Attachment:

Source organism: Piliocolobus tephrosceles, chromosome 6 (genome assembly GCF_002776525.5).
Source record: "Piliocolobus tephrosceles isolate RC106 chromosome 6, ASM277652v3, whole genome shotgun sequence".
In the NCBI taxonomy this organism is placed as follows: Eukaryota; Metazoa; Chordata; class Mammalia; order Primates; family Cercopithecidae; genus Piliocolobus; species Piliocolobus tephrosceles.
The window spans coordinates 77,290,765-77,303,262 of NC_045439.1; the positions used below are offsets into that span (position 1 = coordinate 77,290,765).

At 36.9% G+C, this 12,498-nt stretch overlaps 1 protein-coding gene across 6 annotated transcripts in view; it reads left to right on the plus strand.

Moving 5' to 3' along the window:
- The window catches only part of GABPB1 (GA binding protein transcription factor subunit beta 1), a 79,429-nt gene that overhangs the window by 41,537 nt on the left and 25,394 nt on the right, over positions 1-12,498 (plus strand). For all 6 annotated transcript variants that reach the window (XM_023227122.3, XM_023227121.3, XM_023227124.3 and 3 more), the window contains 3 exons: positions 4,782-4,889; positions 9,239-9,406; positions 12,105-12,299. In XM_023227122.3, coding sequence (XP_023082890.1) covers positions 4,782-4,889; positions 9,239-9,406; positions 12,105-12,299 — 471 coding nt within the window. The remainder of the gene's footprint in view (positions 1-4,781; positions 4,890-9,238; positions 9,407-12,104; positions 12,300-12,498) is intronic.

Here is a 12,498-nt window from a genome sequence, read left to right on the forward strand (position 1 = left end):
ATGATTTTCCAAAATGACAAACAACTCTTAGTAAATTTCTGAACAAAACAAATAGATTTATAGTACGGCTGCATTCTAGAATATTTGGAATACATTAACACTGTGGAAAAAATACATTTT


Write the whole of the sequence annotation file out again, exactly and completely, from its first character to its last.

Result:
Source organism: Piliocolobus tephrosceles, chromosome 6 (genome assembly GCF_002776525.5).
Source record: "Piliocolobus tephrosceles isolate RC106 chromosome 6, ASM277652v3, whole genome shotgun sequence".
In the NCBI taxonomy this organism is placed as follows: Eukaryota; Metazoa; Chordata; class Mammalia; order Primates; family Cercopithecidae; genus Piliocolobus; species Piliocolobus tephrosceles.
The window spans coordinates 77,290,765-77,303,262 of NC_045439.1; the positions used below are offsets into that span (position 1 = coordinate 77,290,765).

At 36.9% G+C, this 12,498-nt stretch overlaps 1 protein-coding gene across 6 annotated transcripts in view; it reads left to right on the plus strand.

Moving 5' to 3' along the window:
- The window catches only part of GABPB1 (GA binding protein transcription factor subunit beta 1), a 79,429-nt gene that overhangs the window by 41,537 nt on the left and 25,394 nt on the right, over positions 1-12,498 (plus strand). For all 6 annotated transcript variants that reach the window (XM_023227122.3, XM_023227121.3, XM_023227124.3 and 3 more), the window contains 3 exons: positions 4,782-4,889; positions 9,239-9,406; positions 12,105-12,299. In XM_023227122.3, coding sequence (XP_023082890.1) covers positions 4,782-4,889; positions 9,239-9,406; positions 12,105-12,299 — 471 coding nt within the window. The remainder of the gene's footprint in view (positions 1-4,781; positions 4,890-9,238; positions 9,407-12,104; positions 12,300-12,498) is intronic.

Here is a 12,498-nt window from a genome sequence, read left to right on the forward strand (position 1 = left end):
ATGATTTTCCAAAATGACAAACAACTCTTAGTAAATTTCTGAACAAAACAAATAGATTTATAGTACGGCTGCATTCTAGAATATTTGGAATACATTAACACTGTGGAAAAAATACATTTT